Most New Englanders went to bed Sunday night with images of confetti falling from the sky in Arizona. They awoke to the reality of snow falling from the sky at home, the second major storm to smack Boston in less than a week.

A foot of snow wasn’t enough to dampen enthusiasm for a wild Super Bowl win by the Patriots, a win that wasn’t secured until the strangest final minute the NFL’s championship has ever seen. The Seahawks inexplicably chose to pass the ball from the 1-yard line and Malcolm Butler – an undrafted rookie out of West Alabama – stepped in front of a Russell Wilson pass and instantly became a New England folk hero.

Boston is a city steeped in history. We walk the Freedom Trail and take visiting friends to Old Ironsides and the Beacon Hill Monument. The past is all around us.

And so it was in the Patriots’ historic win in the desert. There were moments of deja vu everywhere you turned.

Returning to Arizona had us remembering the loss to the Giants in the 2008 Super Bowl, a sudden punch to the gut for a city that had celebrated three NFL and two MLB championships in the previous six years.

That loss was highlighted by the ridiculous helmet grab by David Tyree, the pivotal play in the winning drive for New York.

We thought it was happening again Sunday night, when Jermaine Kearse turned a fumbling, bumbling, bouncing football into a 33-yard reception that put the Seahawks in position to win the game.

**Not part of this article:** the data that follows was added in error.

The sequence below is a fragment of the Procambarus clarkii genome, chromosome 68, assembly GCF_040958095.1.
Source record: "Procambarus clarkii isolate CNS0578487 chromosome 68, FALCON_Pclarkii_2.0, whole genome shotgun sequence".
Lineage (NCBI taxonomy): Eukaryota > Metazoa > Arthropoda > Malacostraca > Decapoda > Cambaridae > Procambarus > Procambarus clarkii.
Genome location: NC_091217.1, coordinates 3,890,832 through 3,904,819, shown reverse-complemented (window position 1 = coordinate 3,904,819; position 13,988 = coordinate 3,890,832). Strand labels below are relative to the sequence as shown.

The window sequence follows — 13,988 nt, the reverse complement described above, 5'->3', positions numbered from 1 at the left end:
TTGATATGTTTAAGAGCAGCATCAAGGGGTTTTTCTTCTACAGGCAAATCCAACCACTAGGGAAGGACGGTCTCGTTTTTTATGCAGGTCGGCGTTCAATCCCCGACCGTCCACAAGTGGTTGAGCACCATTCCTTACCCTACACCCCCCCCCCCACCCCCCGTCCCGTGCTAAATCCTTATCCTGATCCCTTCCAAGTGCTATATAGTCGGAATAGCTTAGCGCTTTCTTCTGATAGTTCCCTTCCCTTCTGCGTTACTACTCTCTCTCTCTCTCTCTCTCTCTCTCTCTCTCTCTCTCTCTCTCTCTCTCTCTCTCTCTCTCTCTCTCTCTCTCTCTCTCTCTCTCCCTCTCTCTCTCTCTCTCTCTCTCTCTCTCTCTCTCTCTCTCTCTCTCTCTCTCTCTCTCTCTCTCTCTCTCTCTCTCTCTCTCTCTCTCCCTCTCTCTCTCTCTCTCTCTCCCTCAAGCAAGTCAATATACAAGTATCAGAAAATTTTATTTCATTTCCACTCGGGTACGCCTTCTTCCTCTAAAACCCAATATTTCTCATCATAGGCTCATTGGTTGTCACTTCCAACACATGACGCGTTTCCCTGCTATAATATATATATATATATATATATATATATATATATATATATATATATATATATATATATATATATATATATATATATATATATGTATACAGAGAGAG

A day later, it was hard not to look out the window and think about how this incredible run had started. A falling snow took us back to the 2001 Patriots season, when Boston was the furthest thing from Titletown, USA.

We’d gone 15 years since a championship in any of the four major sports. The 1986 Celtics were a fading memory. Things had gotten so bad, a gathering at City Hall Plaza celebrated Ray Bourque’s Stanley Cup win in 2001. A Cup he won with the Colorado Avalanche.

The Pats changed all that on Jan. 19, 2002, when Adam Vinatieri drilled a 23-yard field goal through the driving snow in Foxborough. The kick changed everything, the key playoff moment on the way to the first title in franchise history.

For those of us old enough to remember, snow used to be a reminder of the infamous 1982 Snowplow Game against the Miami Dolphins, when a convicted burglar on a work-release program used a snow brush on a John Deere tractor to clear a spot for Pats’ field-goal kicker John Smith – who provided the only points in a 3-0 win.

The Patriots were ridiculed for the play as fans across the nation said they bent the rules for a win. Those accusations seemed familiar over the past two weeks with the endless debate of Deflategate.

On Monday there was no debate that the Pats were champions – winning it all for the fourth time in 14 years. It’s as close as you’ll come to a modern-day dynasty in the parity-driven NFL. It’s a reason to cue up the Duck Boats in Boston once again.

This time, those boats might need a snowplow to get through the city. And properly inflated tires. The rest of the country might not love this team, but in Boston we know we’ve paid our dues to become the City of Champions.

Tom Caron is the studio host for Red Sox broadcast on NESN. His column appears in the Portland Press Herald on Tuesdays.